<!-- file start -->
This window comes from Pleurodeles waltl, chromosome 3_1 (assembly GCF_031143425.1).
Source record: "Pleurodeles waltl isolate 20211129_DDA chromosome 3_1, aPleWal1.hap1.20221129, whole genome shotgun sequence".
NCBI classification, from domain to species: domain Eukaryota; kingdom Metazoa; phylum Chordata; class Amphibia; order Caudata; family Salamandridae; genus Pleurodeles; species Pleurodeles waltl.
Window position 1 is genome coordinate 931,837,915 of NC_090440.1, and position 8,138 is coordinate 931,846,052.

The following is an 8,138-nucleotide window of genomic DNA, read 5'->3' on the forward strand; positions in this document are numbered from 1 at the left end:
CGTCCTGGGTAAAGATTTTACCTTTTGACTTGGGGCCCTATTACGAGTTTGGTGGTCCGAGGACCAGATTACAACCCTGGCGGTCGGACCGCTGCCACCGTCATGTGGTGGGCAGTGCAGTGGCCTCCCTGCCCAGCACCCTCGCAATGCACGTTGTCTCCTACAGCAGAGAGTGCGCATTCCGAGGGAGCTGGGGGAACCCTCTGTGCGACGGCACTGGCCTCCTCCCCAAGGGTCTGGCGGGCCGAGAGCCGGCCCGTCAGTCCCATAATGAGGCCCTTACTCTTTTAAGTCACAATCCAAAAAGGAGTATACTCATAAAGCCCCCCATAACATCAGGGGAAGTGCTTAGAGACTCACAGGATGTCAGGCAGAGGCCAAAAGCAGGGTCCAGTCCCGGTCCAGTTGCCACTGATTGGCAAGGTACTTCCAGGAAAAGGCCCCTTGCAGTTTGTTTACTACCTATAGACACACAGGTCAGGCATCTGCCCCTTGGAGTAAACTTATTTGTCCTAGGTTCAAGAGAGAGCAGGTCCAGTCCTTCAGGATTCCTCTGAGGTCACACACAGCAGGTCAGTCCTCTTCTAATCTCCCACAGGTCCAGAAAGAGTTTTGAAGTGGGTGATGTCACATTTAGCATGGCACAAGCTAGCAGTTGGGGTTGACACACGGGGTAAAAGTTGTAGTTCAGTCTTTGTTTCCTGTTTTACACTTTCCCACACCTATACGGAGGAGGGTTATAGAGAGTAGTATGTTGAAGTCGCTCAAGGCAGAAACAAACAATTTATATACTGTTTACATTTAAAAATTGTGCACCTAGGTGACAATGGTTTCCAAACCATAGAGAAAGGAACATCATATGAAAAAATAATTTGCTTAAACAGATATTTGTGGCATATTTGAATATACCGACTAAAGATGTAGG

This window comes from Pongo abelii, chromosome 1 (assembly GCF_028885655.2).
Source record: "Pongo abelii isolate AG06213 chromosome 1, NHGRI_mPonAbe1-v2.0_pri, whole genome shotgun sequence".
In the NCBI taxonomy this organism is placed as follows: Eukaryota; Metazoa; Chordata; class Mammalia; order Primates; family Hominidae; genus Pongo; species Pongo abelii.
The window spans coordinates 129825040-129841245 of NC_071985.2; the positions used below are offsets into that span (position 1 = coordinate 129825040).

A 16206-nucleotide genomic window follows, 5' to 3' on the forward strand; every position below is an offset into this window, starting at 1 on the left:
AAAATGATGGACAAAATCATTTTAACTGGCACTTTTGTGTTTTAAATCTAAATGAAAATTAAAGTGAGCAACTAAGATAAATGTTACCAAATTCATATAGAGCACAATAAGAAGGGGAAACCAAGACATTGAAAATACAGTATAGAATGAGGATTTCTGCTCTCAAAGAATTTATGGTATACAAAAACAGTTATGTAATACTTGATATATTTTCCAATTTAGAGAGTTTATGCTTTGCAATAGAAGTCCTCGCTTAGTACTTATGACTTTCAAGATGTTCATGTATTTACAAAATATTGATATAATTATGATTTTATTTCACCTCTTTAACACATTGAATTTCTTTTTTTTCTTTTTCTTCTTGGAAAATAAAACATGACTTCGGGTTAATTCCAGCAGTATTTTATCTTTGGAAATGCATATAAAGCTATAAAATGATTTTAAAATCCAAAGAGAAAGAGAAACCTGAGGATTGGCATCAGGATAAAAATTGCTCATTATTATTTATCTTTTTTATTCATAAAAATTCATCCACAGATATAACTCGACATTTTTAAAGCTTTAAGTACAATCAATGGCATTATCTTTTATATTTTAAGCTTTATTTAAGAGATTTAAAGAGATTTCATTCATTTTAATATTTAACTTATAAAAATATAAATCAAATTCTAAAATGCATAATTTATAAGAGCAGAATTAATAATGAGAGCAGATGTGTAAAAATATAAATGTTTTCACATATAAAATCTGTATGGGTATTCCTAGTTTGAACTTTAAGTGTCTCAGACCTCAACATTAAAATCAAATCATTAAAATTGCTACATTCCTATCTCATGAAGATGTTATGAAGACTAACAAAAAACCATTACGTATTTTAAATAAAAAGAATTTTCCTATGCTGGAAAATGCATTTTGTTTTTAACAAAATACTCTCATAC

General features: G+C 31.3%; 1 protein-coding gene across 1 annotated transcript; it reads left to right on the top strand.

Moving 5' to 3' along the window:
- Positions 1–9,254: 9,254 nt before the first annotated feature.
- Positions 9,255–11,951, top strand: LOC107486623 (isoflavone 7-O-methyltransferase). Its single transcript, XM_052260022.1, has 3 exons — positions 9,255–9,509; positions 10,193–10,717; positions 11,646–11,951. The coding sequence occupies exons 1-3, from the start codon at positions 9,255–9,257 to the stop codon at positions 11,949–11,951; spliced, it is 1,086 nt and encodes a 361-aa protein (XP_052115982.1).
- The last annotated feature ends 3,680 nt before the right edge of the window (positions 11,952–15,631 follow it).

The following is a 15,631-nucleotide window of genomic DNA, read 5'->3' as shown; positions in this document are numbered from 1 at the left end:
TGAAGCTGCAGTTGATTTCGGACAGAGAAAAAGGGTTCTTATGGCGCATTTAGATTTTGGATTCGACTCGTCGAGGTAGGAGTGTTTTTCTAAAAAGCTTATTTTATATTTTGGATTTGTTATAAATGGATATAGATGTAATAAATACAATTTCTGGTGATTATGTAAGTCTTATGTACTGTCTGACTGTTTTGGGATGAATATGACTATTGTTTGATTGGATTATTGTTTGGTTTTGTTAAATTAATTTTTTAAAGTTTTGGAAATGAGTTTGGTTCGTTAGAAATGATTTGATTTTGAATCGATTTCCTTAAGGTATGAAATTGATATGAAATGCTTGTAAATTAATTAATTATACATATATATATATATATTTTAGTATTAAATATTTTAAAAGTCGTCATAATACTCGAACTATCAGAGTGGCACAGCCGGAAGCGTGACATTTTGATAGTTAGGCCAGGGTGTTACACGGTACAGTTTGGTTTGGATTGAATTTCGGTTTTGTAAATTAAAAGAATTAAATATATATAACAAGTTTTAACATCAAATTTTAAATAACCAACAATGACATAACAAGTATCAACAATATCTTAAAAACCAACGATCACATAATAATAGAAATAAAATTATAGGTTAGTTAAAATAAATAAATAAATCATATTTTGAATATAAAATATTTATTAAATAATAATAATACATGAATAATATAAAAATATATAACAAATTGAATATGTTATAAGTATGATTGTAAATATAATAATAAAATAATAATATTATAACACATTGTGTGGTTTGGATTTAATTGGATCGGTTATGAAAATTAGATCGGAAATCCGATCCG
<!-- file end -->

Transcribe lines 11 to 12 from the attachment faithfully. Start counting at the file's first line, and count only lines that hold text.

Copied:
A 16206-nucleotide genomic window follows, 5' to 3' on the forward strand; every position below is an offset into this window, starting at 1 on the left:
AAAATGATGGACAAAATCATTTTAACTGGCACTTTTGTGTTTTAAATCTAAATGAAAATTAAAGTGAGCAACTAAGATAAATGTTACCAAATTCATATAGAGCACAATAAGAAGGGGAAACCAAGACATTGAAAATACAGTATAGAATGAGGATTTCTGCTCTCAAAGAATTTATGGTATACAAAAACAGTTATGTAATACTTGATATATTTTCCAATTTAGAGAGTTTATGCTTTGCAATAGAAGTCCTCGCTTAGTACTTATGACTTTCAAGATGTTCATGTATTTACAAAATATTGATATAATTATGATTTTATTTCACCTCTTTAACACATTGAATTTCTTTTTTTTCTTTTTCTTCTTGGAAAATAAAACATGACTTCGGGTTAATTCCAGCAGTATTTTATCTTTGGAAATGCATATAAAGCTATAAAATGATTTTAAAATCCAAAGAGAAAGAGAAACCTGAGGATTGGCATCAGGATAAAAATTGCTCATTATTATTTATCTTTTTTATTCATAAAAATTCATCCACAGATATAACTCGACATTTTTAAAGCTTTAAGTACAATCAATGGCATTATCTTTTATATTTTAAGCTTTATTTAAGAGATTTAAAGAGATTTCATTCATTTTAATATTTAACTTATAAAAATATAAATCAAATTCTAAAATGCATAATTTATAAGAGCAGAATTAATAATGAGAGCAGATGTGTAAAAATATAAATGTTTTCACATATAAAATCTGTATGGGTATTCCTAGTTTGAACTTTAAGTGTCTCAGACCTCAACATTAAAATCAAATCATTAAAATTGCTACATTCCTATCTCATGAAGATGTTATGAAGACTAACAAAAAACCATTACGTATTTTAAATAAAAAGAATTTTCCTATGCTGGAAAATGCATTTTGTTTTTAACAAAATACTCTCATAC